Music Theory FormulasMusic theory formulas are a way to describe the tonal mix of a given chord, scale, or arpeggio. What follows is one type of formulaic system. We will talk about chords (arpeggios) in this lesson.
The basic premise is this: the major chord provides template or blueprint for a point of comparison. Major = normal. For chords, what is normal means what is true for the I chord in a Major key.
The formula for the Major chord is R, 3, 5, where R = Root, 3 = third (4 half steps away from root), and 5 = fifth (3 half steps away from 3rd, 7 half steps away from root).
These relationships need to be true for the chord or arpeggio to be Major. Once we establish this, we can now parallel or compare other types of chords to it.
We use sharp (#) and flat (b) symbols for the comparisons (independent of tonal names - even though flats or sharps can be in the names of the tones).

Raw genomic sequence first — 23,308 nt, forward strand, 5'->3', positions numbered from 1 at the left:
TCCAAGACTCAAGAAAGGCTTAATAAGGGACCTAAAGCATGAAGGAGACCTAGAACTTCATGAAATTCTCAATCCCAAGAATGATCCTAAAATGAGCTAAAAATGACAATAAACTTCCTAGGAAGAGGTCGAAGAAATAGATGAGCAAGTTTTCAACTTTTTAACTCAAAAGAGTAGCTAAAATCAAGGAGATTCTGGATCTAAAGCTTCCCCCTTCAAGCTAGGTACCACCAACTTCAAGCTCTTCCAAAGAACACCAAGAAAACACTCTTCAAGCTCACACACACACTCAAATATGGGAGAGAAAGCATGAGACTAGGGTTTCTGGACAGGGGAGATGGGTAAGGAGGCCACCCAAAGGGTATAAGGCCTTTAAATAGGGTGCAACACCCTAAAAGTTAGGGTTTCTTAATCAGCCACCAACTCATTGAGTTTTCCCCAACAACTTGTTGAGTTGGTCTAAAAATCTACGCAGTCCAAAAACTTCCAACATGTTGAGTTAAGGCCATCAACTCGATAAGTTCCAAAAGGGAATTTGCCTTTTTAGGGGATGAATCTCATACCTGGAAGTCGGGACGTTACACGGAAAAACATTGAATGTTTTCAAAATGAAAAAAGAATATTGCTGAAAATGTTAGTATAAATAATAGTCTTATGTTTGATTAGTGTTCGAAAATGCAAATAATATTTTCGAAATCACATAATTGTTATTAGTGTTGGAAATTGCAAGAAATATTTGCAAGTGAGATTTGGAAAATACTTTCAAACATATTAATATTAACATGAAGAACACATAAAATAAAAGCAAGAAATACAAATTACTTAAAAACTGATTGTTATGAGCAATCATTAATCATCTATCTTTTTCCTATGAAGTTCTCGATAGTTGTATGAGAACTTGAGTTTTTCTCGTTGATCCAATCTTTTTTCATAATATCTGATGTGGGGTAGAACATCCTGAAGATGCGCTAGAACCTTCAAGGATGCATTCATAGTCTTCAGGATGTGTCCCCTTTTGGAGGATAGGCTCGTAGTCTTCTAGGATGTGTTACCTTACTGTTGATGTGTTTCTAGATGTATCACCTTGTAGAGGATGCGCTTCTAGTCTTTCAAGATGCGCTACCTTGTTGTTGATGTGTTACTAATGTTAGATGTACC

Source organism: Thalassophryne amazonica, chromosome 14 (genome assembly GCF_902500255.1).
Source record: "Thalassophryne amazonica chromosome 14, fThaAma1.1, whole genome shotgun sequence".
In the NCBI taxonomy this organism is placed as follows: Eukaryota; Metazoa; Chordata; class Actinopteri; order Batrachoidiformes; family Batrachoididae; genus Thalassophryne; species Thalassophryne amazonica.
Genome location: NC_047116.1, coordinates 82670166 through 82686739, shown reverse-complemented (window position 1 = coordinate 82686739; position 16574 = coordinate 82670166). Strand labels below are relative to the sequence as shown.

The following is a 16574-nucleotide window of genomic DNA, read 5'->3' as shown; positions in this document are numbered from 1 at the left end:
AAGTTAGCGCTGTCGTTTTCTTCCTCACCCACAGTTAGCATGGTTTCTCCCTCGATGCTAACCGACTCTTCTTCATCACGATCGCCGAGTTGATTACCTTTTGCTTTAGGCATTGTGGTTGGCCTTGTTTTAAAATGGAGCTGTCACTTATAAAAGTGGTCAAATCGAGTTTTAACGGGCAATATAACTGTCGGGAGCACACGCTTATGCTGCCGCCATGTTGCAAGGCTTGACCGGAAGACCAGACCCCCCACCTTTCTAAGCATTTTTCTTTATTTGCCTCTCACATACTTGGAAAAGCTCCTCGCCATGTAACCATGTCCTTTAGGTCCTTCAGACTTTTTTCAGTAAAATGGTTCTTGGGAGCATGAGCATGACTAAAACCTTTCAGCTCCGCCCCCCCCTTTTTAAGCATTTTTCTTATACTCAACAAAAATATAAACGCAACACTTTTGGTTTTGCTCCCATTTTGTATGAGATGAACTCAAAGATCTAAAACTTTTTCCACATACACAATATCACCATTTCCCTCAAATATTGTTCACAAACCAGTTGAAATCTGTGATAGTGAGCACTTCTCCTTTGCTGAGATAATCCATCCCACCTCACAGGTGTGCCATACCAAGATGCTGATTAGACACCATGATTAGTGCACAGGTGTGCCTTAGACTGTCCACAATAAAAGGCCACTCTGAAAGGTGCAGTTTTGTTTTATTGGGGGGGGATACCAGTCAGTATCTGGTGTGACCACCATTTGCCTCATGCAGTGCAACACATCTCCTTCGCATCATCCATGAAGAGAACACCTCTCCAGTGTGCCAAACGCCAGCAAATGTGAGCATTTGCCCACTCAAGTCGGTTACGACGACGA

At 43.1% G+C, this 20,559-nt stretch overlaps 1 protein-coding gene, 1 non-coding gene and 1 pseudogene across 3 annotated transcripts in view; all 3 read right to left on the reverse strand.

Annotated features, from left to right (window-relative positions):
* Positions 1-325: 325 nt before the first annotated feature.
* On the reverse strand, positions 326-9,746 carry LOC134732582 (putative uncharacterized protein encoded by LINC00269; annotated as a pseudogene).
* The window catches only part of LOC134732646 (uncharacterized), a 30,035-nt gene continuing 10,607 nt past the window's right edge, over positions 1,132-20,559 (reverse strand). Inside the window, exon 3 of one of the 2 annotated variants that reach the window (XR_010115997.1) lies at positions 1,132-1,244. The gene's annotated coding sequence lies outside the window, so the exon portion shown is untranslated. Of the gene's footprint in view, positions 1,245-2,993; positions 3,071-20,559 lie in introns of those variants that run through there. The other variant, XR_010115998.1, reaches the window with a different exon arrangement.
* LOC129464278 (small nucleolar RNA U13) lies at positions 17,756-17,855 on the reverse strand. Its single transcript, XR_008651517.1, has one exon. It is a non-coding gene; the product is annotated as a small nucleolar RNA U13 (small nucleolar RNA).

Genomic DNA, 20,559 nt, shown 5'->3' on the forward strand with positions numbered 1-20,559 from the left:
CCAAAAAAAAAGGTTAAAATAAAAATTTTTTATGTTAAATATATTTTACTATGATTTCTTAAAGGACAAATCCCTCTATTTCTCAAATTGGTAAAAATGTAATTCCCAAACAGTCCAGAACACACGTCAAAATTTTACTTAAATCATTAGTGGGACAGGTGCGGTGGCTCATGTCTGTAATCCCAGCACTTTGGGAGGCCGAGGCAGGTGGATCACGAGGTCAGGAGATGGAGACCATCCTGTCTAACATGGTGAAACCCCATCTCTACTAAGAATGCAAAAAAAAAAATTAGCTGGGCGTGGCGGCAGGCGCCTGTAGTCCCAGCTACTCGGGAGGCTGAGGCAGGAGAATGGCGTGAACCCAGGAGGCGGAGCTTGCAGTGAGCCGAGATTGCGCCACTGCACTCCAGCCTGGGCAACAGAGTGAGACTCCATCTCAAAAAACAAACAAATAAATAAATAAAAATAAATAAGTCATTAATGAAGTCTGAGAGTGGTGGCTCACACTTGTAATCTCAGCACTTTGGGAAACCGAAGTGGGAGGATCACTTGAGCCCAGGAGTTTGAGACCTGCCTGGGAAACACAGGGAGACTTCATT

Examples: C Major is C E G. C minor is C Eb G. Eb is the flat 3rd and has a flat in the name. A Major is A C# E, while Am is A C E (C# has been lowered to C, is a flat 3rd - yet there is no flat in the name).
Chord & Arpeggio Formulas
These numbers represent distances from the root, where the root = 1.
Note: there is a system where the root = 0 called Numerical Chromaticism.
The first group above represents the 4 types of Triads:
- Major - R 3 5
- minor - R b3 5
- diminished - R b3 b5
- augmented - R 3 #5
There are endless other types (above), we listed these particular other types above because they are very common ones found in early playing.
Music theory formulas provide a basic way to relate chords to one another.
Multiple chord symbols for the same quality of chordDepending on the source, chords can have different symbols. It is important to become acquainted with the symbols in use by any given source. Some are very consistent, others have variability.
- little m = minor
- 7 = flat 7 (10 half steps away from root)
- Major 7 (Maj7) = normal 7 (selected by Major scale pattern - 11 half steps away from root)
- add = no 7 present, simply add the tone to triad. Sometimes replacing another chord tone (situational).
More on music theory formulas - how chords are built